Cuba Politics

Alex Penelas’ stand on Cuba travel less than clear

Posted July 21, 2004 by publisher in Cuba Politics.


Last month, President Bush began enforcing new travel restrictions to Cuba. Cuban exiles will only be allowed to visit immediate family members every three years, instead of annually. Aunts, uncles and cousins are no longer defined as ‘‘immediate family.’’ The length of these visits is no more than two weeks and the amount of money Cuban Americans can spend each day in Cuba was cut from $167 to $50.

Three weeks ago I called Danae Jones, spokeswoman for Alex Penelas’ Senate campaign and asked her to explain his position. She said she would call me back. She never did. On Monday I called her again. Here is a partial transcript of our conversation.

JONES: As to the travel restrictions, he supports travel restrictions.

ME: So he supports the president’s position.

DJ: Well, he supports some of the president’s positions. He certainly supports the embargo and he supports travel restrictions. You see, he believes that Castro is the only one who separates Cuban families but, that being said, the measures, these measures, hurt the dissident movement and President Bush shouldn’t be in the business of defining who is family and who is not family.

ME: Does he agree with limiting travel to every three years?

DJ: I’m not sure about the specifics. He is going to support general travel restrictions. His concern is not necessarily in the details.

ME: I just want to know what the mayor’s position is on the president’s travel restrictions to Cuba.

DJ: These kinds of things that the president is putting forth—once every three weeks, this stuff—that’s not going to be the stuff that is going to topple the regime.

ME: Now you are saying he is in disagreement with the president’s policy. He does not agree on the restrictions.

DJ: No, what I’m saying is there are parts of it he does agree with. For instance, he does support an embargo.

ME: We’re not talking about the embargo. OK, suppose I’m a little old lady and I want to visit my sister in Cuba. Does Alex Penelas support me going to Cuba?

DJ: Well, you know I think that is going to depend on some things. There is talk, of course, about who is at persecution—you know, who is being persecuted—and whether that person can go back, so it naturally is going to depend on some things.

ME: Can I go back every year or every three years under Penelas’ idea of what the restrictions should be?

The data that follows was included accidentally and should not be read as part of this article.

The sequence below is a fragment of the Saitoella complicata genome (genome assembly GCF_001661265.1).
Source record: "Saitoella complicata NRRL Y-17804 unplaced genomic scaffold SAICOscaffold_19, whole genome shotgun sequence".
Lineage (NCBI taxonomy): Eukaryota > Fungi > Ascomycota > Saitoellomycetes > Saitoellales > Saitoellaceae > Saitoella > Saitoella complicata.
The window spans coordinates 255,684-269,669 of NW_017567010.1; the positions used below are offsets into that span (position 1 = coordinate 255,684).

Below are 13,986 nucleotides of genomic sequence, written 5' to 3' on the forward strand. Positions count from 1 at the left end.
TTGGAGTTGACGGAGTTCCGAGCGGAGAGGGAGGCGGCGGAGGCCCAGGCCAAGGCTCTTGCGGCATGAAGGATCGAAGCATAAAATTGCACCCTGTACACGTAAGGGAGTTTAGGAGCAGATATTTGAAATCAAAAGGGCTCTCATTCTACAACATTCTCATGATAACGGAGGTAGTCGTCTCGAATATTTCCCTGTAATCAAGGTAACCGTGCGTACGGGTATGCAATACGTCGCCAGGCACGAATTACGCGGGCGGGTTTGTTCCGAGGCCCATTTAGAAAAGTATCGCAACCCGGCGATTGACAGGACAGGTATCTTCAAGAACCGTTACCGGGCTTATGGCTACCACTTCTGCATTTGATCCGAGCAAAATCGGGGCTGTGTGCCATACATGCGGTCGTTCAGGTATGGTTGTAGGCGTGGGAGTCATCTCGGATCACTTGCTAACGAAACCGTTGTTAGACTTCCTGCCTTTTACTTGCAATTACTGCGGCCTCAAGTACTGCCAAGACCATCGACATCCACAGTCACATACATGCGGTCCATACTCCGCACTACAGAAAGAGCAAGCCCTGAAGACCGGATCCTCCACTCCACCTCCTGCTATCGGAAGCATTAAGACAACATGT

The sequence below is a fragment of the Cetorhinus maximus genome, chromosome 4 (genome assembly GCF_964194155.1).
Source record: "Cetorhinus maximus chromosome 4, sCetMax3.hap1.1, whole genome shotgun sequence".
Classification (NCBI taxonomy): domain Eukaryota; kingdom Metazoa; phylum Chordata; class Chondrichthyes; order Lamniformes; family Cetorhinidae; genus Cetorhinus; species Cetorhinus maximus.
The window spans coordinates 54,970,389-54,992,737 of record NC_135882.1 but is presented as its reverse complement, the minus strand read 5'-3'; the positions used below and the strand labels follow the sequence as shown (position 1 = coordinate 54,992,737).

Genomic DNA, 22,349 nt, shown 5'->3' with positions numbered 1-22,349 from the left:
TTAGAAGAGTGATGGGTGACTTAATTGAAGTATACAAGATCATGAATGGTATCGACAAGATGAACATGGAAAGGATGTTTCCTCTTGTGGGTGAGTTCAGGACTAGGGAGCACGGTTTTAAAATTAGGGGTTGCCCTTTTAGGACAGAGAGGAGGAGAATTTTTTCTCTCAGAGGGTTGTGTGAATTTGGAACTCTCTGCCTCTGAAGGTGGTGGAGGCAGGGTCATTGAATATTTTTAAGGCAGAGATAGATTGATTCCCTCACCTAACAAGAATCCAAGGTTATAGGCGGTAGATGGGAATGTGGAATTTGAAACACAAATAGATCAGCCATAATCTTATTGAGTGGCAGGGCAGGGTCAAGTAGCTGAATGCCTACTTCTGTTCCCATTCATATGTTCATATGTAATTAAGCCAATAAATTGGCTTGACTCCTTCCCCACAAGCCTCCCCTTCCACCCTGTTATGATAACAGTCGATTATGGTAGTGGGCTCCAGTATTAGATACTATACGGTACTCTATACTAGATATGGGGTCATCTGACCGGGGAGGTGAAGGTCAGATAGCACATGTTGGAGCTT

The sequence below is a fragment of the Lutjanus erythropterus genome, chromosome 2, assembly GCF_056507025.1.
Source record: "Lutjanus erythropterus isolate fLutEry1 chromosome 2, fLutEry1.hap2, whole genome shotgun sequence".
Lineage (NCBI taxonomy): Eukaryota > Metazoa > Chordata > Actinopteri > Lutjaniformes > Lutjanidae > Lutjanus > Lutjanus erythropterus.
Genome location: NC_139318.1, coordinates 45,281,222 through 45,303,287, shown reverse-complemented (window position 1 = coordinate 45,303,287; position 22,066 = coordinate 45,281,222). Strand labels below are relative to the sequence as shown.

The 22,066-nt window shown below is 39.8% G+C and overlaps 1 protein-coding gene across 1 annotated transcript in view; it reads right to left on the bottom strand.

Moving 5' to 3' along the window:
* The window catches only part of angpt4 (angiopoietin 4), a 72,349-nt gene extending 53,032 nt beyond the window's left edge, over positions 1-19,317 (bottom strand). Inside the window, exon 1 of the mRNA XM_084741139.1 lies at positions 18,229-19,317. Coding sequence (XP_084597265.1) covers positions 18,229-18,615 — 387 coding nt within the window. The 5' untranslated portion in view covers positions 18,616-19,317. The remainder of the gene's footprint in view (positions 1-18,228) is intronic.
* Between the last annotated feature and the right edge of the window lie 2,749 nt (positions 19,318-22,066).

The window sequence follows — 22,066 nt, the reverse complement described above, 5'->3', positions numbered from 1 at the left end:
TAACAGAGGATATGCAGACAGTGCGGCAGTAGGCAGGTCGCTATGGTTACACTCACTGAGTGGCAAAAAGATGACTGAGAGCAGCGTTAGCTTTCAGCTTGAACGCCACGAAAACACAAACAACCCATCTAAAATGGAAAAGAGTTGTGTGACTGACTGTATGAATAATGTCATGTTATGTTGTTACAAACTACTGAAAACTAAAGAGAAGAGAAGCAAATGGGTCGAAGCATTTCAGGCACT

DJ: I’ll see if he’s got a position on how often that should happen.

Jones called an hour later.

DJ: I think I may have given you wrong information. The mayor does not, in total, support travel restrictions because he does not believe that the Bush administration should be defining family members, like who is family and who is not. If you have got a sick relative in Cuba, you can’t have all of these restrictions about how often you can visit and who you can visit.

ME: Only in the case of a sick relative? So if I want to visit my sister and she is healthy, can I still visit her?

DJ: That’s part of the whole abuse. We don’t want people going down to spend money with Castro. Certainly your readership down there knows these issues and who we are talking about.

ME: OK, but I don’t think you know what you are talking about. Why don’t you just put Penelas on the phone because you are not explaining his position very clearly.

DJ: He opposes many of the new restrictions.

ME: Are there any that he supports?

DJ: He does not support, in general, these kind of travel restrictions.

ME: I don’t know what ‘‘in general’’ means. Why did you put that qualifier in there?

DJ: I’m not sure what it is you are trying to get at.

All I was trying to get was a straight answer, but sensing that was impossible, I gave up and moved onto another topic—Penelas’ position on pulling U.S. troops out of Iraq. But I’ll save that conversation for another day.

Member Comments

On July 21, 2004, publisher wrote:

Of course he doesn’t support the new restrictions, no one does.

He would be foolish to admit it. What, maybe 10% of the Cuban American population supports the new restrictions?

On July 21, 2004, I-taoist wrote:

Life on the Animal Farm:

And the worm squirmed and wiggled under the hot gaze of the sun, trying to find a place of shade.  Yet to his dismay, there was no safe hiding place about.  It was time to fish or be bait.  “Well,” said he with a straight face, “my definite answer is maybe yes and maybe no. Just give me a minute to stick my tail up and see which way the wind blows.”  And the other animals around scratched their heads in wonderment as the worm tried to split himself in two in order to cover both sides.  “Oh well,”  said the horse, “at least he is consistantly inconsistant in defence of the indefensible.”